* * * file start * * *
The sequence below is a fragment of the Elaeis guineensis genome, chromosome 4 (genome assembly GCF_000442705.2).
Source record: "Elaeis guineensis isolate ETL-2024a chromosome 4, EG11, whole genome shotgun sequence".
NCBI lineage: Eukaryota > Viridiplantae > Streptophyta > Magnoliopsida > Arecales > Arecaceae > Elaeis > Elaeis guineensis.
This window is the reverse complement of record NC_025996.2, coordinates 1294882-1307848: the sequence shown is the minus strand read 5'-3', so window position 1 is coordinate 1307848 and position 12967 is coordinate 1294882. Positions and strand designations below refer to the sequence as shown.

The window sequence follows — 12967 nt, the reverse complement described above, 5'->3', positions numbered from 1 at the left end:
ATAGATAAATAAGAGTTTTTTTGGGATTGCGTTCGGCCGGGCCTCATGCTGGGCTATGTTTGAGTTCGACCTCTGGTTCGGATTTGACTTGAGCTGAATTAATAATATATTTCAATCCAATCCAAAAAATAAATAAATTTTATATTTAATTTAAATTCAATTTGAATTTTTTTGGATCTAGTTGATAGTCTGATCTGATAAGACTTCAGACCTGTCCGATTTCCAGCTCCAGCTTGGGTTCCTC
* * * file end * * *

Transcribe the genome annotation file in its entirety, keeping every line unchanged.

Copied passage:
The sequence below is a fragment of the Elaeis guineensis genome, chromosome 4 (genome assembly GCF_000442705.2).
Source record: "Elaeis guineensis isolate ETL-2024a chromosome 4, EG11, whole genome shotgun sequence".
NCBI lineage: Eukaryota > Viridiplantae > Streptophyta > Magnoliopsida > Arecales > Arecaceae > Elaeis > Elaeis guineensis.
This window is the reverse complement of record NC_025996.2, coordinates 1294882-1307848: the sequence shown is the minus strand read 5'-3', so window position 1 is coordinate 1307848 and position 12967 is coordinate 1294882. Positions and strand designations below refer to the sequence as shown.

The window sequence follows — 12967 nt, the reverse complement described above, 5'->3', positions numbered from 1 at the left end:
ATAGATAAATAAGAGTTTTTTTGGGATTGCGTTCGGCCGGGCCTCATGCTGGGCTATGTTTGAGTTCGACCTCTGGTTCGGATTTGACTTGAGCTGAATTAATAATATATTTCAATCCAATCCAAAAAATAAATAAATTTTATATTTAATTTAAATTCAATTTGAATTTTTTTGGATCTAGTTGATAGTCTGATCTGATAAGACTTCAGACCTGTCCGATTTCCAGCTCCAGCTTGGGTTCCTC